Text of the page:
Friday, September 11, 2009


Driving to work this morning. Lost in thought. Mulling over this and that.

When I thought I heard news snippets from that other September 11th. 2001. And then, yeah, there it was again. On the radio.

The song "In a New York Minute", the same song that caused me to write this post one year ago today.

That was when I realized it was a repeat of what our local radio station did last year. Between 9:45 and 10:00 AM Atlantic Standard Time (perhaps when the first planes took off?) they played snippets of news tapes from that awful day, "In a New York Minute" and "I Will Remember You" interspersed between various commercials and The Parent Report.

I like that they do that, that they keep doing that. I wonder how many other Canadian radio stations do the same thing?

~ ~ ~ ~

I moseyed over to Homefront Six's blog today.

She wrote about her memory of that day eight years ago.

Her husband (MacGyver she calls him) is in the military and at the time they were stationed in Alaska. But I will let her tell the full story, from an earlier post in 2007.
We were in Alaska. About as far away from New York and the Pentagon as you can get and still be in the United States. MacGyver had come home from PT and was in the shower. I was on 1/2 days leading up to maternity leave and didn't have to be to school until 11am that day. My alarm went off and it was set to the local country station. When it went off, I slapped at the snooze button. About a half second after I hit the snooze button, my brain registered what the DJ had said..."a plane has crashed into the Pentagon. No word on casualties yet. This, in addition to the World Trade Center...".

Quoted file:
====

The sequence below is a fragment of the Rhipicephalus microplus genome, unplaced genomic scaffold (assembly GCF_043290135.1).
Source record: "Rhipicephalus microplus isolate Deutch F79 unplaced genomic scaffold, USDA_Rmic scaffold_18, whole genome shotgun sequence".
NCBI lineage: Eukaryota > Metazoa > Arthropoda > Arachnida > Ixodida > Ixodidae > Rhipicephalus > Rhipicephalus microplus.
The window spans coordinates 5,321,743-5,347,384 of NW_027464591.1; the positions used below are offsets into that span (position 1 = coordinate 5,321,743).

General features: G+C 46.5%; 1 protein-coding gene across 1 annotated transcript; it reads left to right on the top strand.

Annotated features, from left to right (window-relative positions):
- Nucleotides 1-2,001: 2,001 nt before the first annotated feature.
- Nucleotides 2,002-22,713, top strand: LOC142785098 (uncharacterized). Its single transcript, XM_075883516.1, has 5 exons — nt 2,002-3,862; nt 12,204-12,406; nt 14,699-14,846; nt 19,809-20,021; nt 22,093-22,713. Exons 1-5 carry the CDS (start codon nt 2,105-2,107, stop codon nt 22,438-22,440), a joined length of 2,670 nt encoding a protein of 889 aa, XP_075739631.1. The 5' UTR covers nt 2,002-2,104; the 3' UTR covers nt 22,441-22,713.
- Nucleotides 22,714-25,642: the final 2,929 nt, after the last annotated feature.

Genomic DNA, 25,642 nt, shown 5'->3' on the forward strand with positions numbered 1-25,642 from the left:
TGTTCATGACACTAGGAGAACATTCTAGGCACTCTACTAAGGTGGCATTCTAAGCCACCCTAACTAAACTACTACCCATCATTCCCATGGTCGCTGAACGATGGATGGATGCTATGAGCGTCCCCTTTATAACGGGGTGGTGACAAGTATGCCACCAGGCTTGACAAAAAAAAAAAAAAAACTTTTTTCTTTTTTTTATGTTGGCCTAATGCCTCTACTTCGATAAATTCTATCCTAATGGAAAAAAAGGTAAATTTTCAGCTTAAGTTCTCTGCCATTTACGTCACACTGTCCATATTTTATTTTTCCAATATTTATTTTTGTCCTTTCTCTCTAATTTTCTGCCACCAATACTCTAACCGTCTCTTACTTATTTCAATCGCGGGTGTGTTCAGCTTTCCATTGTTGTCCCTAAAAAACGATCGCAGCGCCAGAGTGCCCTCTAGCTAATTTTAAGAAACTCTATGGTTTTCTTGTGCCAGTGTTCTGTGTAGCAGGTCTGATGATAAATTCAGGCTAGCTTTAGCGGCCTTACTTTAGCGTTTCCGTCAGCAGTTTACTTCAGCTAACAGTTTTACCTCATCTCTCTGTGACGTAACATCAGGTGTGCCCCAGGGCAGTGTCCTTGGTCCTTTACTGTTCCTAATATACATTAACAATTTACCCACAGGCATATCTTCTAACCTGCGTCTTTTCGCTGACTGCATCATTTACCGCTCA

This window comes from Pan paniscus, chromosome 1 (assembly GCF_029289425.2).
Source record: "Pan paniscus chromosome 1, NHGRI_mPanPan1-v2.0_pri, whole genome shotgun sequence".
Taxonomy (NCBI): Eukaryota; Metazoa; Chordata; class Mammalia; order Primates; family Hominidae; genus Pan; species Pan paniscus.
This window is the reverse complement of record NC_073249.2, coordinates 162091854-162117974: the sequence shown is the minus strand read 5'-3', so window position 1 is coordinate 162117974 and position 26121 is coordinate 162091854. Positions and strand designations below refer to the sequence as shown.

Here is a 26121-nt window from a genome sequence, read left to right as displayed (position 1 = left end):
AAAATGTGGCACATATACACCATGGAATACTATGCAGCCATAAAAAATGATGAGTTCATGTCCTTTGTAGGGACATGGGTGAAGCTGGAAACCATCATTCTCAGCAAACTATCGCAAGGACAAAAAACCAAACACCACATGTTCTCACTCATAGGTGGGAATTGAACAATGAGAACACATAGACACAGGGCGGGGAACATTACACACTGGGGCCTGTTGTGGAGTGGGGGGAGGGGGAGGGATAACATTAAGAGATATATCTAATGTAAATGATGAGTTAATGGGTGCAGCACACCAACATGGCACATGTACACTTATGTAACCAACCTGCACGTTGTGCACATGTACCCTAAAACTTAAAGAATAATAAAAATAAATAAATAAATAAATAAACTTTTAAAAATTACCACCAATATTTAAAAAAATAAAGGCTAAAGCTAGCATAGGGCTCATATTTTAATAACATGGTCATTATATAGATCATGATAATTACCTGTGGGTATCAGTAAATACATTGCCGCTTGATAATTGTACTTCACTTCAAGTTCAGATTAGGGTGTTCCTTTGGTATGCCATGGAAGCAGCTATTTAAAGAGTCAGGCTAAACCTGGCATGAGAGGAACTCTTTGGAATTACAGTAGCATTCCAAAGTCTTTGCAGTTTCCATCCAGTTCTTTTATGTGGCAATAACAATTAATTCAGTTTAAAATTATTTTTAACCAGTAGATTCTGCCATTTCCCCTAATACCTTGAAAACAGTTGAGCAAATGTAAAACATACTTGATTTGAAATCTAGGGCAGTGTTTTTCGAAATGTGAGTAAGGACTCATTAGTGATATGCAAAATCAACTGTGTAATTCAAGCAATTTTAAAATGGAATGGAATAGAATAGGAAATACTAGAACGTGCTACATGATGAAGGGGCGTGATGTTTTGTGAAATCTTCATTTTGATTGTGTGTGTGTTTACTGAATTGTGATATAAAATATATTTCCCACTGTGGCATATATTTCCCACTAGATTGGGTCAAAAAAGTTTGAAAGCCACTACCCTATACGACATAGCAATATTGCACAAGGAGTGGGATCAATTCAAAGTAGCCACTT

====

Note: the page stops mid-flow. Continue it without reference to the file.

I remember the words verbatim.

I sat bolt upright in bed and lunged for the radio and turned it back on and sat there for what felt like minutes but was actually more like seconds listening to the DJ go on about the events that had unfolded thousands of miles away while I slept.

MacGyver shut the shower off and I jumped out of bed and ran to the bathroom. I about ran into him as he came out and told him (like millions of other people said that day), "You have to go downstairs and turn on the TV. Planes have hit the Pentagon and the World Trade center." That is all I could get out. I still couldn't wrap my brain around what I had heard and it would be days...weeks, even...before I was able to do so.